Quality Control for Precast
If you are going to manufacture precast products in your shop, you should consider doing your own quality control. Large precast operations have big labs and develop intricate quality procedures, testing all aspects of the concrete both before and after casting and developing extensive QC tools like fishbone charts and scatter diagrams and Pareto charts. You may not need to get to that level, but some basic testing and analysis can save you money both in production costs and higher quality precast products.
Starting with good materials is the first step. All aggregate is not acceptable for use in concrete. If there are organic materials, shale, chert, or other soft materials in your aggregate, you can't produce good concrete. Reactive aggregates can lead to alkali-silica reaction that can destroy your concrete. The best defense may be simply to require that the aggregate meets ASTM C 33, "Standard Specification for Concrete Aggregates." It's your aggregate supplier's responsibility to assure that you are getting good aggregate.
Triparish Testing and Inspection
Sampling the fresh concrete is critical and the simplest test is slump. Although not always the best measure, slump does indicate workability, which Adam Neville, in his book "Properties of Concrete," defines as "the amount of useful internal work necessary to produce full compaction." Slump can vary dramatically, though, when admixtures are used. The best use for slump is to give you some indication of whether the mix will flow easily into the forms and to monitor different batches of the same mix design. All else equal, different slumps indicate different amounts of water, but slump variations can also indicate changes in entrained air content, aggregate moisture, or temperature.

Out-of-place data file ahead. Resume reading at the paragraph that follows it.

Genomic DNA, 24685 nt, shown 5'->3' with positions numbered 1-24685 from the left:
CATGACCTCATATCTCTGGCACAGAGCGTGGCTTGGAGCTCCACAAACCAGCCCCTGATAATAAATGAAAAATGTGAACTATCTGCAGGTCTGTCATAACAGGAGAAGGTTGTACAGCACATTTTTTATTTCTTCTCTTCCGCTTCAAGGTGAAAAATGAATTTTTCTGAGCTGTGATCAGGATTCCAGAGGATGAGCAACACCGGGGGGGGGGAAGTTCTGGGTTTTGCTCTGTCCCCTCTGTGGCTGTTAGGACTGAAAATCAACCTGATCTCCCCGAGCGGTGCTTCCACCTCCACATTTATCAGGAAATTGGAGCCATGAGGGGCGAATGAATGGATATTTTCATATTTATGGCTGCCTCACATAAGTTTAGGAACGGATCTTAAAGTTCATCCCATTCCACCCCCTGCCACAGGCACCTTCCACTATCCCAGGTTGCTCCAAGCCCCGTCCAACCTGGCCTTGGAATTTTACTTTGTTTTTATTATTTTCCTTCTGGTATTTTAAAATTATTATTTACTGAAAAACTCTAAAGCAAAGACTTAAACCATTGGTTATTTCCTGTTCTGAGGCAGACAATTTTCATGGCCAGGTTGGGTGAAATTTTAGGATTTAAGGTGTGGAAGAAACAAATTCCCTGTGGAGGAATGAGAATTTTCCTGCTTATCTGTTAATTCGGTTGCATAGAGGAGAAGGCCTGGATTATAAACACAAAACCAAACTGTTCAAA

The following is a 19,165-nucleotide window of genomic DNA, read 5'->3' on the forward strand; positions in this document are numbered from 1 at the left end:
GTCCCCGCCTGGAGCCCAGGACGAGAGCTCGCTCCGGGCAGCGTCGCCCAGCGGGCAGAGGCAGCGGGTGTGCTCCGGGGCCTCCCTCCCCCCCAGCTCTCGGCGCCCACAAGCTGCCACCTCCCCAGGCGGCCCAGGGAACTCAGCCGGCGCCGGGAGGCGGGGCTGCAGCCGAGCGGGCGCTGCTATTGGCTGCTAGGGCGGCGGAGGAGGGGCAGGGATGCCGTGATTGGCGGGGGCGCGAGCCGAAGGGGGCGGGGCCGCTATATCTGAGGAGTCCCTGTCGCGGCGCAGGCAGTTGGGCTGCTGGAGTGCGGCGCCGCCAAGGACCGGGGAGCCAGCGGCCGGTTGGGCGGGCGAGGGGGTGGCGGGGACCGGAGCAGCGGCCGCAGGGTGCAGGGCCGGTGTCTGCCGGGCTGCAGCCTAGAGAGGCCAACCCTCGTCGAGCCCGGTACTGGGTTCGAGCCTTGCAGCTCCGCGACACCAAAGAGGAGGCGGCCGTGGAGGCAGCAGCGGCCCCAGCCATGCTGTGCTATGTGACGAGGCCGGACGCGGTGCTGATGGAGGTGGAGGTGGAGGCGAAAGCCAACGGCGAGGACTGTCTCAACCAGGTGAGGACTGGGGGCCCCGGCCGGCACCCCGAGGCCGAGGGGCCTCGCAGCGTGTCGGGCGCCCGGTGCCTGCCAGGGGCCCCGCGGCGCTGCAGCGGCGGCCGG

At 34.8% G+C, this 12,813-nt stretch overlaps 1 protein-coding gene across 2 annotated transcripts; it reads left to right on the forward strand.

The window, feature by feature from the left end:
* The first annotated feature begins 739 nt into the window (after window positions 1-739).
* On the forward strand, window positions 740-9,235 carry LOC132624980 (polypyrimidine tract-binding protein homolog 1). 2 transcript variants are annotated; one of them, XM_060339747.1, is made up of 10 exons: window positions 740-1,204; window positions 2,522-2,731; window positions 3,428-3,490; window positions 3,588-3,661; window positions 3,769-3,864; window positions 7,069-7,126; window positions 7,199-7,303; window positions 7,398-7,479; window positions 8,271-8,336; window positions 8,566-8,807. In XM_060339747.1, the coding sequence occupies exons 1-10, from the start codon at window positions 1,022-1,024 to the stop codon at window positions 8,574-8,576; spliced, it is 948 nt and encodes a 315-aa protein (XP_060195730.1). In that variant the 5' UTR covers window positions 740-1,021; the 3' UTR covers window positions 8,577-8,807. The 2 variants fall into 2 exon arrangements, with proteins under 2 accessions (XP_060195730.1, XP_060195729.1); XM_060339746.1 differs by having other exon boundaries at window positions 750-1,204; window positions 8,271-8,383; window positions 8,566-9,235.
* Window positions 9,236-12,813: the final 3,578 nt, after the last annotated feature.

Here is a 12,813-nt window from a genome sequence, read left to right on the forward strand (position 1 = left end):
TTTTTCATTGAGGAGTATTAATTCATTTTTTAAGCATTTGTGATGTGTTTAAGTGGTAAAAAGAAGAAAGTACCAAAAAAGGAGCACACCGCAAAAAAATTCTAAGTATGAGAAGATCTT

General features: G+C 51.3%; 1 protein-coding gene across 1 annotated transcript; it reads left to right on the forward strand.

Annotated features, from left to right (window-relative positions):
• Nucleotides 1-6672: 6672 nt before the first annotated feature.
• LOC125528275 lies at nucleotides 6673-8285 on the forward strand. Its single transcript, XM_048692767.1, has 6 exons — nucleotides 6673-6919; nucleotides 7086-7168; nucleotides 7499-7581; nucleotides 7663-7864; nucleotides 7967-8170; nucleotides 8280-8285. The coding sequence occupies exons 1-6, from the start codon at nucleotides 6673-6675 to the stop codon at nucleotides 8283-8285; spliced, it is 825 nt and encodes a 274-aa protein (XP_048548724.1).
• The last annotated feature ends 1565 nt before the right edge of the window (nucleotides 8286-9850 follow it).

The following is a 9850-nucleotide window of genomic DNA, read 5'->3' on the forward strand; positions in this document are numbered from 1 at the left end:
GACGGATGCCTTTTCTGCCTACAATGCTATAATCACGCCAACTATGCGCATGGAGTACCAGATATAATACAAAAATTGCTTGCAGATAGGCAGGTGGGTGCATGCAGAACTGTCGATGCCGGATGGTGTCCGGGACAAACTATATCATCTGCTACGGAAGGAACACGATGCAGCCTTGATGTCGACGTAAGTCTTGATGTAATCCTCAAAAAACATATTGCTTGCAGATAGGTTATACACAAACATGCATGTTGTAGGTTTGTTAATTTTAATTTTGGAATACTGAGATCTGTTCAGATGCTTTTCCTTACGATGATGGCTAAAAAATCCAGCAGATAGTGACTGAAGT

The temperature of your concrete is another important thing to test. Cold concrete can set very slowly and will mean waiting longer to strip the molds. Hot concrete gains strength faster, but the ultimate strength will be lower. Higher temperatures can also reduce air entrainment and workability. Hot concrete can lead to cracks as thermal gradients develop.
Entrained air content is something you'll have to control for concrete that is to be used outside where it will be exposed to freeze-thaw cycles. Without any air entraining agent, well-consolidated concrete will have an air content of about 2% (this will be entrapped air, not entrained). For concrete that is to be used outside, you will want an air content around 5 to 6%. This is achieved using an admixture called an air entraining agent-basically a soap that makes the concrete froth when mixed. But you need to be careful to control the air content since too much can reduce strength. Air content can be difficult to control and can change from temperature changes, changes in admixtures, and different handling methods. Air content is measured with either a pressure meter or a volumetric meter (also called a roll-a-meter). You can also monitor air content pretty easily just by running unit weight tests (ASTM C 138).
Finally, you may also want to monitor the strength of your concrete. For cast-in-place concrete, 6x12-inch cylinders are standard. You would probably want to send those cylinders to a lab for testing. You can also make 2-inch cubes, following ASTM C 31. Either of these will tell you the compressive strength of the concrete, which is an important indicator. Checking your concrete's compressive strength at various ages, may help you decide when the precast product can be put into service and might also allow you to fine tune your mixes.
Return to Precast Concrete